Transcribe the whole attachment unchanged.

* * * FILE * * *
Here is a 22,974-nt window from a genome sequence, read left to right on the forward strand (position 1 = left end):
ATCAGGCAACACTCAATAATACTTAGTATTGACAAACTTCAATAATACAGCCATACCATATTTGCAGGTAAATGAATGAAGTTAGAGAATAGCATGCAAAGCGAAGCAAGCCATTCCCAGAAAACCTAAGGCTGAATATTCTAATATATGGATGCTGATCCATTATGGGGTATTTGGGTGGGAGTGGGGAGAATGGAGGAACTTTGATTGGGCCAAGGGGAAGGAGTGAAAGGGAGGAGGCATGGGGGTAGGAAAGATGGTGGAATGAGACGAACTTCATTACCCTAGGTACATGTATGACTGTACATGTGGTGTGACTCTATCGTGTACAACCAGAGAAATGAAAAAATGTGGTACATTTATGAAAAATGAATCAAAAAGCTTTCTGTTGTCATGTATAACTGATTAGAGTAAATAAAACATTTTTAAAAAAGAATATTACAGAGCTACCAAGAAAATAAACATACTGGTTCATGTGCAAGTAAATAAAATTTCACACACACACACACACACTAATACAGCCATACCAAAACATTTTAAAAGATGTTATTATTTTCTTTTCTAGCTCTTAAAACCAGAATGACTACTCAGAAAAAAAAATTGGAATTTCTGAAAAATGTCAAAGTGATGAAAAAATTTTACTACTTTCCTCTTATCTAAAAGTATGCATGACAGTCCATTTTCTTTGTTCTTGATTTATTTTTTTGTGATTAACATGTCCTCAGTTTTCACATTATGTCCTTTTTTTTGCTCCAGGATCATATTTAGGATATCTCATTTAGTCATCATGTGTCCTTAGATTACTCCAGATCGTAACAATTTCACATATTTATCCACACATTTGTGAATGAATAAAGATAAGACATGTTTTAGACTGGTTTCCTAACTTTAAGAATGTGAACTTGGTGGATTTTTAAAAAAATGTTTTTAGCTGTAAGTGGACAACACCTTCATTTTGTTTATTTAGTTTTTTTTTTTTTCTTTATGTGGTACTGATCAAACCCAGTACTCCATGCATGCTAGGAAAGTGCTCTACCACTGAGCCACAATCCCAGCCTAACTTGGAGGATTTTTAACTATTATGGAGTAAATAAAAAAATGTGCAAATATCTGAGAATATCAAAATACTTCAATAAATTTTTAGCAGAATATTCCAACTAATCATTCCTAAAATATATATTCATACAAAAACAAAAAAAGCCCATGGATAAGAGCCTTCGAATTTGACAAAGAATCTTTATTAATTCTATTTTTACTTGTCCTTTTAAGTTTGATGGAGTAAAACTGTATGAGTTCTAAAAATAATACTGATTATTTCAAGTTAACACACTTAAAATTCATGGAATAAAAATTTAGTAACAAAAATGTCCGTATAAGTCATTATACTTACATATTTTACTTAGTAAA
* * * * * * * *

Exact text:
Here is a 22,974-nt window from a genome sequence, read left to right on the forward strand (position 1 = left end):
ATCAGGCAACACTCAATAATACTTAGTATTGACAAACTTCAATAATACAGCCATACCATATTTGCAGGTAAATGAATGAAGTTAGAGAATAGCATGCAAAGCGAAGCAAGCCATTCCCAGAAAACCTAAGGCTGAATATTCTAATATATGGATGCTGATCCATTATGGGGTATTTGGGTGGGAGTGGGGAGAATGGAGGAACTTTGATTGGGCCAAGGGGAAGGAGTGAAAGGGAGGAGGCATGGGGGTAGGAAAGATGGTGGAATGAGACGAACTTCATTACCCTAGGTACATGTATGACTGTACATGTGGTGTGACTCTATCGTGTACAACCAGAGAAATGAAAAAATGTGGTACATTTATGAAAAATGAATCAAAAAGCTTTCTGTTGTCATGTATAACTGATTAGAGTAAATAAAACATTTTTAAAAAAGAATATTACAGAGCTACCAAGAAAATAAACATACTGGTTCATGTGCAAGTAAATAAAATTTCACACACACACACACACACTAATACAGCCATACCAAAACATTTTAAAAGATGTTATTATTTTCTTTTCTAGCTCTTAAAACCAGAATGACTACTCAGAAAAAAAAATTGGAATTTCTGAAAAATGTCAAAGTGATGAAAAAATTTTACTACTTTCCTCTTATCTAAAAGTATGCATGACAGTCCATTTTCTTTGTTCTTGATTTATTTTTTTGTGATTAACATGTCCTCAGTTTTCACATTATGTCCTTTTTTTTGCTCCAGGATCATATTTAGGATATCTCATTTAGTCATCATGTGTCCTTAGATTACTCCAGATCGTAACAATTTCACATATTTATCCACACATTTGTGAATGAATAAAGATAAGACATGTTTTAGACTGGTTTCCTAACTTTAAGAATGTGAACTTGGTGGATTTTTAAAAAAATGTTTTTAGCTGTAAGTGGACAACACCTTCATTTTGTTTATTTAGTTTTTTTTTTTTTCTTTATGTGGTACTGATCAAACCCAGTACTCCATGCATGCTAGGAAAGTGCTCTACCACTGAGCCACAATCCCAGCCTAACTTGGAGGATTTTTAACTATTATGGAGTAAATAAAAAAATGTGCAAATATCTGAGAATATCAAAATACTTCAATAAATTTTTAGCAGAATATTCCAACTAATCATTCCTAAAATATATATTCATACAAAAACAAAAAAAGCCCATGGATAAGAGCCTTCGAATTTGACAAAGAATCTTTATTAATTCTATTTTTACTTGTCCTTTTAAGTTTGATGGAGTAAAACTGTATGAGTTCTAAAAATAATACTGATTATTTCAAGTTAACACACTTAAAATTCATGGAATAAAAATTTAGTAACAAAAATGTCCGTATAAGTCATTATACTTACATATTTTACTTAGTAAA